On Veterans Day we remember we’re kept safe by the service of hundreds of thousands of veterans who risk their lives in a world that grows more dangerous every year.
Like their brothers and sisters, mothers and fathers before them, today’s veterans face harm from dozens of conflicts where the weaponry seems unlimited and those willing to use it for evil seems unrestrained.
Veterans Day ceremonies and events seem almost too small a gratitude for the enormous sacrifices that have been made by veterans. Fortunately, the support for veterans during and after their service appears to be growing. It’s a good sign.
There are many support services for veterans coming home. There’s a new recognition that integrating back into civilian life is not easy. Various programs aim to help veterans and their families make a smooth transition back to a normal family life.
That transition back to civilian life is made easier if veterans secure employment or can go back to the job they left when they were deployed. Veteran unemployment still remains too high.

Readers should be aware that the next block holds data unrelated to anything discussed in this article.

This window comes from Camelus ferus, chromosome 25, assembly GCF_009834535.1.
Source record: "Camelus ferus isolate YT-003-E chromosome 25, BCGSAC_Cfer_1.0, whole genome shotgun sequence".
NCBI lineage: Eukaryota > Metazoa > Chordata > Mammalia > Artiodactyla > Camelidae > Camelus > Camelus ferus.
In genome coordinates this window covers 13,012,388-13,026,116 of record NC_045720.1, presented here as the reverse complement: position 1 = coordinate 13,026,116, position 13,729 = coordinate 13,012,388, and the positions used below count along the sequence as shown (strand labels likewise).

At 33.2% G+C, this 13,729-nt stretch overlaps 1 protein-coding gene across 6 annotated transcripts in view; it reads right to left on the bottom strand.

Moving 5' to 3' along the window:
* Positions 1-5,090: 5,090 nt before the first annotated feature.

The unemployment rate for all veterans stood at 6.5 percent in September, but for Gulf War II era veterans – those who served in Iraq and Afghanistan – the unemployment rate was 10 percent.
Some action has been taken on this front. Many veterans are eligible for training or retraining through a new GI Bill education program. About a year ago, Minnesota added its own changes to veteran hiring preference laws. The number of “points” for veterans passing a pre-employment test for any state job was increased to 10 to 15 points from 5 to 10.
The law also tightened up rules for state employers holding open jobs for veterans who are deployed. It allowed for private employers and county governments to set up veteran preference hiring systems.